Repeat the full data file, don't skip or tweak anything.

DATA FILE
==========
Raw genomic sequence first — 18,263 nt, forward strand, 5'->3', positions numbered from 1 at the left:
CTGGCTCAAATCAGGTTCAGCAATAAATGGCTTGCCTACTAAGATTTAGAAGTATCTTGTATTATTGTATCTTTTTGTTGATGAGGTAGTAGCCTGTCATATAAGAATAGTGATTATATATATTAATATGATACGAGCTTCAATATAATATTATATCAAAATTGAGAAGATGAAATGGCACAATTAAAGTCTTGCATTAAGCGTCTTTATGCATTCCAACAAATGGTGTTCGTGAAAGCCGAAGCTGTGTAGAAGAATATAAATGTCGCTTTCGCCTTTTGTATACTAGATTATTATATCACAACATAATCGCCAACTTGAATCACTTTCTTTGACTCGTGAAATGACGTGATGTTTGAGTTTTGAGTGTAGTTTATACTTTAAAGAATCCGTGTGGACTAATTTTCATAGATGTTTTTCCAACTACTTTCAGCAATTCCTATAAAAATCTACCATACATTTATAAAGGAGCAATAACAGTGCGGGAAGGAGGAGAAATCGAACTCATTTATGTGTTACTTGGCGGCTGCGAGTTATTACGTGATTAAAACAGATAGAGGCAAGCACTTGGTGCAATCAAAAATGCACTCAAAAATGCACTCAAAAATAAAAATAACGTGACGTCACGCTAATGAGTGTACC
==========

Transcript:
Raw genomic sequence first — 18,263 nt, forward strand, 5'->3', positions numbered from 1 at the left:
CTGGCTCAAATCAGGTTCAGCAATAAATGGCTTGCCTACTAAGATTTAGAAGTATCTTGTATTATTGTATCTTTTTGTTGATGAGGTAGTAGCCTGTCATATAAGAATAGTGATTATATATATTAATATGATACGAGCTTCAATATAATATTATATCAAAATTGAGAAGATGAAATGGCACAATTAAAGTCTTGCATTAAGCGTCTTTATGCATTCCAACAAATGGTGTTCGTGAAAGCCGAAGCTGTGTAGAAGAATATAAATGTCGCTTTCGCCTTTTGTATACTAGATTATTATATCACAACATAATCGCCAACTTGAATCACTTTCTTTGACTCGTGAAATGACGTGATGTTTGAGTTTTGAGTGTAGTTTATACTTTAAAGAATCCGTGTGGACTAATTTTCATAGATGTTTTTCCAACTACTTTCAGCAATTCCTATAAAAATCTACCATACATTTATAAAGGAGCAATAACAGTGCGGGAAGGAGGAGAAATCGAACTCATTTATGTGTTACTTGGCGGCTGCGAGTTATTACGTGATTAAAACAGATAGAGGCAAGCACTTGGTGCAATCAAAAATGCACTCAAAAATGCACTCAAAAATAAAAATAACGTGACGTCACGCTAATGAGTGTACC